The NELA River Collaborative project builds upon the growing momentum of efforts already underway to transform the Los Angeles River into a "riverfront district" and to create a focal point of community revitalization. For more information on the collaborative visit www.mylariver.org
It may not look like much now, but the Arroyo Seco Confluence -- where the Los Angeles River and the Arroyo Seco meet -- could potentially be a crown jewel in the restoration of the Los Angeles River, if transformed to a fully realized Confluence Park.
Part of the Juan Baustista de Anza National Historic Trail, the area marks the Anza expedition of 1776 that led to the founding of a pueblo that would soon grow into Los Angeles. As Jenny Price points out in a 2010 L.A. Forum journal, not only does the site have historical value, but it is a "nexus" where Angelenos would inevitably meet.
"It's the meeting point for bikeways planned to Pasadena, to the Valley, and to downtown and into South L.A. The Gold Line ... will stop right here. The park connects up to the Taylor Yard and down to the Cornfield parks, which themselves connect to Elysian and Griffith Parks and to El Pueblo -- and would be an essential stop in the envisioned historic district in the central part of the city," wrote Price.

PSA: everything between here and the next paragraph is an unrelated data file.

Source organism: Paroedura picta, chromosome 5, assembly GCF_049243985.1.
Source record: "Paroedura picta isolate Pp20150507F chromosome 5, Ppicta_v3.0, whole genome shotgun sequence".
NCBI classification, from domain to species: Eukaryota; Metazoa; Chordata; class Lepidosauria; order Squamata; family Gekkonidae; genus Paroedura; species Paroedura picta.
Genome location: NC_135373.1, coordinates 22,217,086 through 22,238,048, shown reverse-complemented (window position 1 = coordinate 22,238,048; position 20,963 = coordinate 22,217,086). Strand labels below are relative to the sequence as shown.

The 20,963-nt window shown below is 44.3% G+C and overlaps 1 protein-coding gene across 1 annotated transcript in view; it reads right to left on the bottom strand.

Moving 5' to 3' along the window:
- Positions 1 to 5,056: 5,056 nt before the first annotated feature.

The site is one of three major riverside parks cited in the Los Angeles River Revitalization Masterplan, alongside the Los Angeles State Historic Park and Taylor Yard. But as Arroyo Seco Foundation's managing director Timothy Brick sadly sums up, "Progress at the confluence has lingered."
The park is envisioned to be a series of open space with outdoor classrooms, pedestrian and bike paths, and a restored riparian system. As of now, it's about a half-acre of land, sandwiched by the 5 freeway and San Fernando Road. Opened in 2011, the park was designed by Mia Lehrer + Associates, with a water feature designed by the same guys who brought us the waterworks at the Bellagio Hotel in Las Vegas.
Not only has development of the Confluence Park been delayed, but it looks like it's in danger of devolving. The Arroyo Seco Foundation recently found that the city plans to bring back an almost 2-acre tree storage yard back after its rehabilitation of the Riverside Drive bridge is done.
"It's an obstacle for the development of Confluence Park," said Brick."The confluence has such a tremendous potential, we should stop treating it as a low-grade maintenance facility." Brick points out that should the city move the tree yard back in, it would again spend money to remove it once plans move ahead for the park. The foundation launched a petition campaign last Wednesday urging Councilman Ed Reyes to find another location for the tree storage yard to make way for the Confluence Park.
Read the petition here.
Top: The opening of Confluence Park, 2011. Photo by Justin Cram/KCET Departures
- A Los Angeles Primer
- Arrival Stories
- Block by Block
- Engaging Spaces
- Green Justice
- I Am Los Angeles